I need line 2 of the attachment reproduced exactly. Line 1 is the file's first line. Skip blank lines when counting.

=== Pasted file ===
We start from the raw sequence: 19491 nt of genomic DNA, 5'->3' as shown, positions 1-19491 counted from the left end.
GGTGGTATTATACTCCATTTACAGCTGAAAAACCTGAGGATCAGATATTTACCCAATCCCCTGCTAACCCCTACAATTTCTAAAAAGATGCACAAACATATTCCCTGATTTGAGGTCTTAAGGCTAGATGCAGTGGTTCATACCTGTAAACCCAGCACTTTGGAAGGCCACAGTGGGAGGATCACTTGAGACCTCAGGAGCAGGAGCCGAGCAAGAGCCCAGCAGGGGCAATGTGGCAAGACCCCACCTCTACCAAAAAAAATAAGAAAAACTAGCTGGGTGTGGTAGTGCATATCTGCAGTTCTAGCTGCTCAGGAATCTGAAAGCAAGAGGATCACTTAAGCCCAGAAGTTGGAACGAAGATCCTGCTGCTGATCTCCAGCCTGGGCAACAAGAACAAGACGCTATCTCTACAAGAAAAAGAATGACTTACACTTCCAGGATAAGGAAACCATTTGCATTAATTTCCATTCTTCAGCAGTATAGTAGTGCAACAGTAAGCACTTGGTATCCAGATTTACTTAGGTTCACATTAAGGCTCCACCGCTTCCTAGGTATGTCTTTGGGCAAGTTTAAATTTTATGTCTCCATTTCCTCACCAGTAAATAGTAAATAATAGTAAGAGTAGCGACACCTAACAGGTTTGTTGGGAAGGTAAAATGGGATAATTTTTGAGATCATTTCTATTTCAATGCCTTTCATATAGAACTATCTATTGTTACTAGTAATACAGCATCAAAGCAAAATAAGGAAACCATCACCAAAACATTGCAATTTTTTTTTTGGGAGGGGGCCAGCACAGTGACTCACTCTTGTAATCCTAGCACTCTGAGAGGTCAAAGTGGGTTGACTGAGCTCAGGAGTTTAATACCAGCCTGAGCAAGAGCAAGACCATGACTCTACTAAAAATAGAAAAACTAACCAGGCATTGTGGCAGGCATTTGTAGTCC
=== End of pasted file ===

GGTGGTATTATACTCCATTTACAGCTGAAAAACCTGAGGATCAGATATTTACCCAATCCCCTGCTAACCCCTACAATTTCTAAAAAGATGCACAAACATATTCCCTGATTTGAGGTCTTAAGGCTAGATGCAGTGGTTCATACCTGTAAACCCAGCACTTTGGAAGGCCACAGTGGGAGGATCACTTGAGACCTCAGGAGCAGGAGCCGAGCAAGAGCCCAGCAGGGGCAATGTGGCAAGACCCCACCTCTACCAAAAAAAATAAGAAAAACTAGCTGGGTGTGGTAGTGCATATCTGCAGTTCTAGCTGCTCAGGAATCTGAAAGCAAGAGGATCACTTAAGCCCAGAAGTTGGAACGAAGATCCTGCTGCTGATCTCCAGCCTGGGCAACAAGAACAAGACGCTATCTCTACAAGAAAAAGAATGACTTACACTTCCAGGATAAGGAAACCATTTGCATTAATTTCCATTCTTCAGCAGTATAGTAGTGCAACAGTAAGCACTTGGTATCCAGATTTACTTAGGTTCACATTAAGGCTCCACCGCTTCCTAGGTATGTCTTTGGGCAAGTTTAAATTTTATGTCTCCATTTCCTCACCAGTAAATAGTAAATAATAGTAAGAGTAGCGACACCTAACAGGTTTGTTGGGAAGGTAAAATGGGATAATTTTTGAGATCATTTCTATTTCAATGCCTTTCATATAGAACTATCTATTGTTACTAGTAATACAGCATCAAAGCAAAATAAGGAAACCATCACCAAAACATTGCAATTTTTTTTTTGGGAGGGGGCCAGCACAGTGACTCACTCTTGTAATCCTAGCACTCTGAGAGGTCAAAGTGGGTTGACTGAGCTCAGGAGTTTAATACCAGCCTGAGCAAGAGCAAGACCATGACTCTACTAAAAATAGAAAAACTAACCAGGCATTGTGGCAGGCATTTGTAGTCC